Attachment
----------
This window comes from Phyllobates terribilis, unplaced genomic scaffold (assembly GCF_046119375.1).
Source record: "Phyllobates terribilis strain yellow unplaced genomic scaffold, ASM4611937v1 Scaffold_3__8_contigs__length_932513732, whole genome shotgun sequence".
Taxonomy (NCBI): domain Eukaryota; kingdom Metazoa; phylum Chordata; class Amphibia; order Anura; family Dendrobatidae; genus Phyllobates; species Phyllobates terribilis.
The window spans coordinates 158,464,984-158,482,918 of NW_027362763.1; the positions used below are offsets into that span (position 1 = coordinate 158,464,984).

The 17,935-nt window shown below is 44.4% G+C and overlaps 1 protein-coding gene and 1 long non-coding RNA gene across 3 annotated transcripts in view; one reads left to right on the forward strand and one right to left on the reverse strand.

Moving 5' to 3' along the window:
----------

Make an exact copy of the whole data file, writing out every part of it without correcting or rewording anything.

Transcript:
This window comes from Phyllobates terribilis, unplaced genomic scaffold (assembly GCF_046119375.1).
Source record: "Phyllobates terribilis strain yellow unplaced genomic scaffold, ASM4611937v1 Scaffold_3__8_contigs__length_932513732, whole genome shotgun sequence".
Taxonomy (NCBI): domain Eukaryota; kingdom Metazoa; phylum Chordata; class Amphibia; order Anura; family Dendrobatidae; genus Phyllobates; species Phyllobates terribilis.
The window spans coordinates 158,464,984-158,482,918 of NW_027362763.1; the positions used below are offsets into that span (position 1 = coordinate 158,464,984).

The 17,935-nt window shown below is 44.4% G+C and overlaps 1 protein-coding gene and 1 long non-coding RNA gene across 3 annotated transcripts in view; one reads left to right on the forward strand and one right to left on the reverse strand.

Moving 5' to 3' along the window: